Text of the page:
Origins

In the early 1980s an NGO called CODA Community Data was formed in Nottingham to make access to computers and computer training available to community groups and unemployed people in the UK. The impetus for this was to ensure that technology could be used for social change and that no one should be excluded from access to new technology. This project was the first funded voluntary sector project providing these services in the UK, and was extremely innovative at the time.

At the same time that the Nicaragua Solidarity Campaign (NSC) was sending brigades to Nicaragua to support the Sandinista revolution and publicise its achievements, a US based NGO called TecNica sent skilled volunteers on short placements, often working within one of the government ministries. On their return they talked about their experiences to provide a counter to the adverse propaganda around Nicaragua and to persuade people to reject US government policy.

TecNica’s work was so successful and inspiring that, by the late 80s, it was expanding its operations to work in Southern Africa. Through links with the Nicaragua Solidarity Campaign, TecNica also recruited volunteers from the UK.

People from CODA Community Data in Nottingham and from the NSC in London came together in 1989 to form CODA International Training (CIT, as it was originally called). Some of them had been brigade members, or had experience of living and working in Nicaragua. Very soon, close links were established with TecNica. From the beginning, it was envisaged that CODA would work not only in Nicaragua but in other countries like South Africa.

In Nicaragua the situation changed irrevocably in 1990 when the Sandinistas lost the election. The solidarity movement in the US collapsed and, very soon after, TecNica itself wound up its operations. However, people in Nicaragua were adamant that support be continued, and in many ways, with the eyes of the world turning elsewhere, it was more important than ever.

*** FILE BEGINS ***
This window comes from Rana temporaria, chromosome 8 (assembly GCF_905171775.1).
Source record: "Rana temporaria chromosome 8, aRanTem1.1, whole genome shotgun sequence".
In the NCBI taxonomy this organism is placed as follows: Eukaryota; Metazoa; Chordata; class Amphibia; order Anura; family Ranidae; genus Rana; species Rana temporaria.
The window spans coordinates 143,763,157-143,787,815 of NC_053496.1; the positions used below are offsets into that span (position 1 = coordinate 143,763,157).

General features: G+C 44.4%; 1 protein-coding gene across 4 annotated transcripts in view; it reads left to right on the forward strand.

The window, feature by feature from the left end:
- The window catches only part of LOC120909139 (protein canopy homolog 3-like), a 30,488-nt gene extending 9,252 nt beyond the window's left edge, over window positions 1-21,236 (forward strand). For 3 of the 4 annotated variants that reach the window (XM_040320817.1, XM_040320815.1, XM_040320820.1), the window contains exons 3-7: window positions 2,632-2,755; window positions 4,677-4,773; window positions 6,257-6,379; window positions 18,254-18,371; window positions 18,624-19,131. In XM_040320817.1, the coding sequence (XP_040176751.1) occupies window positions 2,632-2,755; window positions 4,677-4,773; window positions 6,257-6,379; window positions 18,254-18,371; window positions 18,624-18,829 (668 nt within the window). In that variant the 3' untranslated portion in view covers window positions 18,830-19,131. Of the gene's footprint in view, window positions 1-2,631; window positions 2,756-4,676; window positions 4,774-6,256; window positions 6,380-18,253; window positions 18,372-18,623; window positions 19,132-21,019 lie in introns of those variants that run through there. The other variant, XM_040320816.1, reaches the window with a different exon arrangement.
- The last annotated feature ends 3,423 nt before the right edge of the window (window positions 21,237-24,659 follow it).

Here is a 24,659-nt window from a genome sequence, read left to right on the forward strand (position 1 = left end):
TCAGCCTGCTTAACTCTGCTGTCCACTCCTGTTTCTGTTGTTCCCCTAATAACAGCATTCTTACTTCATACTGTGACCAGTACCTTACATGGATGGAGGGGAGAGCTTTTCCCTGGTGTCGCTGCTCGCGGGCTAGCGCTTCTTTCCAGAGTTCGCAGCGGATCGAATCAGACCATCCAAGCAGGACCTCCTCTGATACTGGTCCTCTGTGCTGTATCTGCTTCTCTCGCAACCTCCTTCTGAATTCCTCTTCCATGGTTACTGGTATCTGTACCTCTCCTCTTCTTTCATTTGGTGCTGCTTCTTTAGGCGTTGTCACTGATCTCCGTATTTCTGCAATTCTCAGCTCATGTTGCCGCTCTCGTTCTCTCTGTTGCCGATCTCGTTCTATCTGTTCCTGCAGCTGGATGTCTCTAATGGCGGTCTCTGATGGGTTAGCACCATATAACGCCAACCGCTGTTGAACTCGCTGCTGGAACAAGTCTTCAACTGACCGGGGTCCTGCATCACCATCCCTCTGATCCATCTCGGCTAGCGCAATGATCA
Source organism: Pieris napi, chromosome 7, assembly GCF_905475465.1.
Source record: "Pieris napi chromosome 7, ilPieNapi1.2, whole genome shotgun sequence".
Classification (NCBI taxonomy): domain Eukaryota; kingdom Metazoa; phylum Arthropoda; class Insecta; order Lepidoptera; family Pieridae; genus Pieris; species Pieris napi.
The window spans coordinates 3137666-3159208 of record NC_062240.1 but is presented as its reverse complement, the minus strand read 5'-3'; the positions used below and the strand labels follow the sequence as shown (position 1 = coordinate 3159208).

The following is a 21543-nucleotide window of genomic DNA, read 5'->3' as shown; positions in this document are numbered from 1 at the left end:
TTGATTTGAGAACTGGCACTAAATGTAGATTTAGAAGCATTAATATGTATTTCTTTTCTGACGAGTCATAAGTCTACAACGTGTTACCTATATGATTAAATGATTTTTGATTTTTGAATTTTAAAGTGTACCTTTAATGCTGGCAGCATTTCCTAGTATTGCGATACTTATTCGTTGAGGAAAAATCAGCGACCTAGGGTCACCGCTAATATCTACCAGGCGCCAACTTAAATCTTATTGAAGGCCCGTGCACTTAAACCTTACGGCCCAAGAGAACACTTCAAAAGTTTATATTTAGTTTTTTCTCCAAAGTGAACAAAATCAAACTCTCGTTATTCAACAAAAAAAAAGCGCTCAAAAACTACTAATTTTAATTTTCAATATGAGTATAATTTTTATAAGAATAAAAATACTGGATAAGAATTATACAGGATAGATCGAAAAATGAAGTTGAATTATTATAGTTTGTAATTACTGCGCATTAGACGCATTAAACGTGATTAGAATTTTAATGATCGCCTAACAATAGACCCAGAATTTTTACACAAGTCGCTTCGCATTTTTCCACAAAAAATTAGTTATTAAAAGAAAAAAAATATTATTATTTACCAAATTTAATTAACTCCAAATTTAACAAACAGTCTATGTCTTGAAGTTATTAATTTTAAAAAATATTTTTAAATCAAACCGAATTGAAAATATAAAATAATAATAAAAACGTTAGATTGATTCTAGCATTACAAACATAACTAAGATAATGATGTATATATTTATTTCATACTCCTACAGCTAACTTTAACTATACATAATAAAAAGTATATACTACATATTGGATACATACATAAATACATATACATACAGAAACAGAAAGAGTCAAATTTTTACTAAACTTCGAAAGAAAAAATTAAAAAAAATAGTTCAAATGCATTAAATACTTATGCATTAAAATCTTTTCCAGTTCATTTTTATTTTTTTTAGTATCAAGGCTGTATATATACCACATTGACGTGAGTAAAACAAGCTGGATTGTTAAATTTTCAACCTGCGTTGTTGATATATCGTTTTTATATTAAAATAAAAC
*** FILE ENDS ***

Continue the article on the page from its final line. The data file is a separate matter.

In South Africa fundamental change was taking place at the same time. The situation there was one of hope and exhilaration because change had been achieved without a collapse into violence and civil war.

CODA decided to carry on its activities in both countries and to continue seeking new countries in which to work. The first funding CODA secured was for a project in South Africa with the trade union, COSATU. In Nicaragua, volunteers kept the profile of CODA alive, for example sending English teachers and an economist to work at the universities and in private companies, and women construction workers to a women’s building project. Eventually, in 1994, a project to establish a community health database, working with the Nicaraguan Community Movement (MCN), was funded by the Overseas Development Agency, now DFID.

Over the years, CODA’s focus changed from sending skilled people to work in other countries to supporting people in grassroots groups so they can develop the skills they need to meet their own needs. The portfolio of countries¬† expanded in Central America, in Southern Africa and further afield into Palestine. And spin-off organisations like Computer Aid International have been successfully established.